Members of the cast of The Best Laid Plans: A Musical. Photo by Tim Matheson
Members of the cast of The Best Laid Plans: A Musical. Photo by Tim Matheson

Tired of the election rhetoric? Patrick Street Productions and Touchstone Theatre may very well have the cure with The Best Laid Plans: A Musical.

A musical adaptation of Terry Fallis’ 2008 Stephen Leacock Medal for Humour winning novel, The Best Laid Plans is a welcome respite from Canada’s longest election campaign since 1872. Cleverly skewering all sides of the political spectrum, this Vern Thiessen, Benjamin Elliott and Anton Lipovetsky penned musical takes careful aim at what makes our country’s politics so interesting, and often times inherently (and unintentionally) funny.

Disillusioned and looking to escape the world of politics, Liberal speech writer Daniel Addison thinks he has found his way out by doing one final deed for his party: find a sacrificial candidate in a riding who has no possibility of winning against the popular Conservative incumbent. Of course, nothing in politics is ever as simple as it might seem, and Addison finds his crusty old candidate, Angus McLintock, may actually have a chance at being elected.

While there are few surprises in Thiessen’s book as we watch McLintock rise from obscurity to take the Ottawa machine head-on, what is surprising is in the diverse and sometimes memorable music from Elliott and Lipovetsky. With a varied palette of styles, the music is elevated by insightful lyrics that takes on everything from Conservative “Family Values” to our “Binary World”, while even managing to win over our hearts with a beautiful ode to McLintock’s dead wife in “The Other Side”.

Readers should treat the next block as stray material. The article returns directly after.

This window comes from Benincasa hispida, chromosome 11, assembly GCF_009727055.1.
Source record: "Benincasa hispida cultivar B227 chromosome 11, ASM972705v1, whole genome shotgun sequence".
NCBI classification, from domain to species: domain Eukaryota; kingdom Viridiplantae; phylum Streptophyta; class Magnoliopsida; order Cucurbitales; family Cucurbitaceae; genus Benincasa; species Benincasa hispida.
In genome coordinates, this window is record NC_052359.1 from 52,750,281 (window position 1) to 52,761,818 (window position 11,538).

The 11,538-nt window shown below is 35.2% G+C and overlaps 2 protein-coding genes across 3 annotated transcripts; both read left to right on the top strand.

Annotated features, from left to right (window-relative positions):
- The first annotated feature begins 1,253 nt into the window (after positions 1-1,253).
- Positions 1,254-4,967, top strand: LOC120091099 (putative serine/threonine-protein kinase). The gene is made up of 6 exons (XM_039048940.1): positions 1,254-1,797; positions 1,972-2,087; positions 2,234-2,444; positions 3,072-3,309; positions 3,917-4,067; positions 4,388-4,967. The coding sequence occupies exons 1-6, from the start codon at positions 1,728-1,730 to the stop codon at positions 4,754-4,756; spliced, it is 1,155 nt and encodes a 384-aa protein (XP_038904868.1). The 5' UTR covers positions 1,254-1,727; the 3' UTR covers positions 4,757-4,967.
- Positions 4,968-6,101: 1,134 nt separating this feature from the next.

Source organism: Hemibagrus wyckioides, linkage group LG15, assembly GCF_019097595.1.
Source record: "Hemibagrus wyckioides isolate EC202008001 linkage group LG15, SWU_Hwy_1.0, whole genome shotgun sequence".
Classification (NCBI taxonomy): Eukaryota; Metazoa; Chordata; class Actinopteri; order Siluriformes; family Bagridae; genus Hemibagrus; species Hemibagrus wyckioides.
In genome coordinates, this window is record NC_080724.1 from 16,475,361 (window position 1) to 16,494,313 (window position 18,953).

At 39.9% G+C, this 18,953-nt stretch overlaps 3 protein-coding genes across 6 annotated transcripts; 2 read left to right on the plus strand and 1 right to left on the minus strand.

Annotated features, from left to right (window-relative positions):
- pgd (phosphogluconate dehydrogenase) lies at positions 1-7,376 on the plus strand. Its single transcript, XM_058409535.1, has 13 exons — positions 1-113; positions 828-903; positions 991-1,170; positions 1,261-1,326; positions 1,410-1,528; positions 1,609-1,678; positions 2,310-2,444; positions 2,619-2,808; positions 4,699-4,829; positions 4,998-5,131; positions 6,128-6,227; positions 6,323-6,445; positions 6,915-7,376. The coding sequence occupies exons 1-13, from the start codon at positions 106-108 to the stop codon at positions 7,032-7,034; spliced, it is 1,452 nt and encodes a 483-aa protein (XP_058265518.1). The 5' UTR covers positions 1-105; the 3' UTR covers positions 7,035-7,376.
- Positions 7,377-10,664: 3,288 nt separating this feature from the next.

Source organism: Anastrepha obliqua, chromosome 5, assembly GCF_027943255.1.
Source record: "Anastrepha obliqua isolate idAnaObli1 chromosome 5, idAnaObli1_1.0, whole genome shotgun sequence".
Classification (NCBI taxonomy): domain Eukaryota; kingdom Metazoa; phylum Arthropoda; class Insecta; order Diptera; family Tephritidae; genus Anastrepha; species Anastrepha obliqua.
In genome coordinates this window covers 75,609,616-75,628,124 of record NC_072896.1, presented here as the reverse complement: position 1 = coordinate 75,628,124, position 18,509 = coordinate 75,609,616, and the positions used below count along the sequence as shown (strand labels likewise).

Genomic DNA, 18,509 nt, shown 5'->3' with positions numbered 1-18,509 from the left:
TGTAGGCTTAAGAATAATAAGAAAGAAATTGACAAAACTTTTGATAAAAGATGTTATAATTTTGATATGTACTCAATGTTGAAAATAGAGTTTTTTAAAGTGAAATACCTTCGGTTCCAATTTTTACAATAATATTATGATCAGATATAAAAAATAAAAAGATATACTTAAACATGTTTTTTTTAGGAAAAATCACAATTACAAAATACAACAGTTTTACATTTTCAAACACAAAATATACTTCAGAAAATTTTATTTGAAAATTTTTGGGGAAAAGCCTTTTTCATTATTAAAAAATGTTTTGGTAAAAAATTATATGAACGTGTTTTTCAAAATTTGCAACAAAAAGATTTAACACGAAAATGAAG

Nick Fontaine (left) plays the disillusioned political speech writer in the musical adaptation of Terry Fallis' The Best Laid Plans
Nick Fontaine (left) plays the disillusioned political speech writer in the musical adaptation of Terry Fallis’ The Best Laid Plans. Photo by Tim Matheson.

And even while the story sometimes dips its toes in the ridiculous, this cast stays true to Fallis’ satirical message, ensuring that is all ultimately believable. Keeping things grounded are terrific performances from both Nick Fontaine and Andrew Wheeler as Addison and McLintock respectively.

Fontaine carries the show with skill, but no stranger to the political satire having played the Prime Minister in Proud, Wheeler is particularly good here, walking that fine line between the silly and the serious. His rendition of “The Other Side” is so heartfelt it was enough to bring tears.

There are fine performances from the rest of this cast too, from Meaghan Chenosky as the love interest to a hilarious Patti Allan as Muriel Parkinson, the ensemble is as top notch as the tiny band led by musical director, Jonathan Monro.

Hal Wesley Rogers and Steffanie Davis give us a smart take on their genderqueer characters, while Shannon Chan-Kent, Zahf Paroo, Gordon Roberts and Katey Wright bring life to their various characters. Roberts is particularly fearless in the role of the incumbent, Eric Cameron, who finds himself caught out in a scandal.

Director Peter Jorgensen keeps everything moving along nicely through most of the first half, and even as that pace doesn’t quite sustain in the second, his use of Drew Facey’s clever set keeps things interesting.

The Best Laid Plans: A Musical is a political satire that even old stock Canadians will appreciate. A fun musical take on Canadian politics, this one gets my vote.

The Best Laid Plans based on the novel by Terry Fallis. Book by Vern Thiessen. Music and lyrics by Benjamin Elliott and Anton Lipovetsky. Musical direction by Jonathan Monro. A Patrick Street Productions and Touchstone Theatre co-production on stage at the York Theatre (639 Commercial Dr, Vancouver) until October 3. Visit http://thecultch.com for tickets and information.